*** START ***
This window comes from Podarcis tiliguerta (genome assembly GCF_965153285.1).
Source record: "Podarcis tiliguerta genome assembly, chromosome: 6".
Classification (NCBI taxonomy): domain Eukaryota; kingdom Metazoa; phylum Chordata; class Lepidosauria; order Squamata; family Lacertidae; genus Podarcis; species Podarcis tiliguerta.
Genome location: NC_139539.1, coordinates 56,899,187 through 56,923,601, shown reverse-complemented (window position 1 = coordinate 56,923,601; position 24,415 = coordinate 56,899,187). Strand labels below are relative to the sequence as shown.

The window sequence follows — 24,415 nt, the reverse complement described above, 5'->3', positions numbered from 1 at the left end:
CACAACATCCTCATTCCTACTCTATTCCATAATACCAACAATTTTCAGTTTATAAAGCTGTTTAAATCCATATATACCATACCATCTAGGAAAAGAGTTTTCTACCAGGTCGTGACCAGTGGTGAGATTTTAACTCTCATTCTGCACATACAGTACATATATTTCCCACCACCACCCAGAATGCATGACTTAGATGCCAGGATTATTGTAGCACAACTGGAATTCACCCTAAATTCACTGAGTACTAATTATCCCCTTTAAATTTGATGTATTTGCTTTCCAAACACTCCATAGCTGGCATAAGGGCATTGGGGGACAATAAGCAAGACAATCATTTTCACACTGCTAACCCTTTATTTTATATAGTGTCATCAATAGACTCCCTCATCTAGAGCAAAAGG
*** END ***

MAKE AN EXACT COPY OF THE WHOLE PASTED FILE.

This window comes from Podarcis tiliguerta (genome assembly GCF_965153285.1).
Source record: "Podarcis tiliguerta genome assembly, chromosome: 6".
Classification (NCBI taxonomy): domain Eukaryota; kingdom Metazoa; phylum Chordata; class Lepidosauria; order Squamata; family Lacertidae; genus Podarcis; species Podarcis tiliguerta.
Genome location: NC_139539.1, coordinates 56,899,187 through 56,923,601, shown reverse-complemented (window position 1 = coordinate 56,923,601; position 24,415 = coordinate 56,899,187). Strand labels below are relative to the sequence as shown.

The window sequence follows — 24,415 nt, the reverse complement described above, 5'->3', positions numbered from 1 at the left end:
CACAACATCCTCATTCCTACTCTATTCCATAATACCAACAATTTTCAGTTTATAAAGCTGTTTAAATCCATATATACCATACCATCTAGGAAAAGAGTTTTCTACCAGGTCGTGACCAGTGGTGAGATTTTAACTCTCATTCTGCACATACAGTACATATATTTCCCACCACCACCCAGAATGCATGACTTAGATGCCAGGATTATTGTAGCACAACTGGAATTCACCCTAAATTCACTGAGTACTAATTATCCCCTTTAAATTTGATGTATTTGCTTTCCAAACACTCCATAGCTGGCATAAGGGCATTGGGGGACAATAAGCAAGACAATCATTTTCACACTGCTAACCCTTTATTTTATATAGTGTCATCAATAGACTCCCTCATCTAGAGCAAAAGG